Foreign invaders

Sunday was a Roman day.  We drove down the Fosse Way to the ruins of the Romano-British villa at Chedworth, where the villa built by a wealthy Brit fond of the Roman life-style built a home for himself 8 miles from the big Roman city of Corinium (now Cirencester.)  As it was a typical English summer’s day—occasional rain—it well illustrated the appeal of Roman architecture, where every important room has its hypocaust to heat the floor, and plenty of servants and firewood to keep the heater burning.  Since the dryer in the rented house considers damp clothes dry, my sister could well see the point.

The Romans ruled Britain—or anyway, England—for four hundred years, and stamped the land indelibly with their remarkably straight roads, their place names, and their dream of warm places and central heating (the last two were not to be realized until the 20th century put radiators and travel to Spain within reach of middle-class Brits—but clothes dryers?  Somewhat later.)

I have had two members of my immediate family stray from the Academic Way because of computers: years ago, my stepdaughter’s doctoral research into Anglo Saxon grave finds, which she was analyzing with the use of these newfangled machines, frittered away into the machines themselves, and she’s now in IT support instead of scraping mud from potsherds.  And my own daughter went from a brilliant Cold War proto-scholar into a person who spends her life bent over keyboards, for the benefit of her mother, among others.  Talk about brain drain!

And on Monday we went to visit the site of another kind of drain, where the Duke of Marlborough won a vital battle, was rewarded with a house, some land, and several miles of stone wall, which by the end of the 19th century had nothing to support it.  So Consuelo Vanderbilt joined the migration of American aristocratic ladies whose parents bought themselves a link to a genuine British title, and the ninth Duke of Marlborough could repair his roofs.

But the Vanderbilt money only lasted so long, and by the middle of the 20th century, Blenheim joined the noble houses whose owners had been taxed out of existence by the recent changes in the death taxes.  So like Longleat and others, they opened it up to the Great British Public, and yesterday Capability Brown’s gentle slopes were crawling with the populace out to celebrate the end of summer.  Blenheim holds a classic car show on the August bank holiday weekend, and we joined the great unwashed in gawping at the fancy furniture and trodding down the croquet-court perfection of the vast lawns.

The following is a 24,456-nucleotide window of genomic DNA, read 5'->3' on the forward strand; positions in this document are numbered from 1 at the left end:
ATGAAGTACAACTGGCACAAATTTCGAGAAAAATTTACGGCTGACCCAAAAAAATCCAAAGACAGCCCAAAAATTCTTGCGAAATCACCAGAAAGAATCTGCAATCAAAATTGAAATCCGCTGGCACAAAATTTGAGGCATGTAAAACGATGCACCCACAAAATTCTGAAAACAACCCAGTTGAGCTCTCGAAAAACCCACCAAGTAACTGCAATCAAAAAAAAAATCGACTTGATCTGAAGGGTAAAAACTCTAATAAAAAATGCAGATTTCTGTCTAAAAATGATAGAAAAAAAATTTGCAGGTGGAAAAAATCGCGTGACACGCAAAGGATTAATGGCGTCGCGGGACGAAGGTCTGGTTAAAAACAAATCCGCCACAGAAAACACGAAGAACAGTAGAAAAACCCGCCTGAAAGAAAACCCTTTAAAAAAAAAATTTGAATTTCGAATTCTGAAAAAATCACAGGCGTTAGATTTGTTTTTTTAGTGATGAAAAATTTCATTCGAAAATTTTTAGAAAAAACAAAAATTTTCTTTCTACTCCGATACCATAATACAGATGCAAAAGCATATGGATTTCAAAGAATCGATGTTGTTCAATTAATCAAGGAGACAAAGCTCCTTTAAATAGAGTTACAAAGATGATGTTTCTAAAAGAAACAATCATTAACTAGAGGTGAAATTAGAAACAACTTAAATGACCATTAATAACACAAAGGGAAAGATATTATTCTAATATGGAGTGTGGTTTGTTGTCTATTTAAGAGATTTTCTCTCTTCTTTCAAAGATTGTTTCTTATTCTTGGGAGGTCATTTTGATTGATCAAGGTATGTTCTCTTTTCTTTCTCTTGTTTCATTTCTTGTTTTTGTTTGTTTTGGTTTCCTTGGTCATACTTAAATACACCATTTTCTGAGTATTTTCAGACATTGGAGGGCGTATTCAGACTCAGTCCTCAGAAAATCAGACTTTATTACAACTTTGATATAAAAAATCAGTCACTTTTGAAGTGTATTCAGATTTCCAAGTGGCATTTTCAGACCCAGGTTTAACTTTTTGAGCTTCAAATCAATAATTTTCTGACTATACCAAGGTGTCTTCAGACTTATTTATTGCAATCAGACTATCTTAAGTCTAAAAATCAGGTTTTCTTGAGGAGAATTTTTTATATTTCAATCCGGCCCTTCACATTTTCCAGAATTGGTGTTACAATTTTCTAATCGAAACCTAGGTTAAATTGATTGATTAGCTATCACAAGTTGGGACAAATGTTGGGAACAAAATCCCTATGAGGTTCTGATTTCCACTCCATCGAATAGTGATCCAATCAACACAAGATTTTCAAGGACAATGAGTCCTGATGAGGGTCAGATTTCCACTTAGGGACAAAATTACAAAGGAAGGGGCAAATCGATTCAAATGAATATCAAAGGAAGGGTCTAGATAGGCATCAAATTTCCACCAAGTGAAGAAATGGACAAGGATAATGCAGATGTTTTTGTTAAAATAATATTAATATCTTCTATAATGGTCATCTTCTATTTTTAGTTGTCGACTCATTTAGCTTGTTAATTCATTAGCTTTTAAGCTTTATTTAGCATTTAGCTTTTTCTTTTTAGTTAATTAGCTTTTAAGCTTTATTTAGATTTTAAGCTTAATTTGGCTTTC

Being a liberal verging on socialist myself—my reaction to Versailles was one of wonder that the peasants hadn’t just torched the place—I thought it a proper use of the riches, to return them to the people whose labors had generated them in the first place.

 

 

Comments

  1. Sounds like a wonderful time! You have reminded me to Google “Death Taxes”, I know what they are, but not what they really are. I agree with your thoughts on Versailles.

  2. Is it Blenheim that has those astonishing tableaux of life in Victorian times? Mannequins dressed as Victorian servants, the tea service and the bathtub are engraved on my mind. I do remember seeing the grounds, but it was raining then so they didn’t stay in my memory. We did not traipse around; recently arrived in England, my daughter and I had to share one umbrella. I wish I were there; this time I’d look at the gardens. Really.

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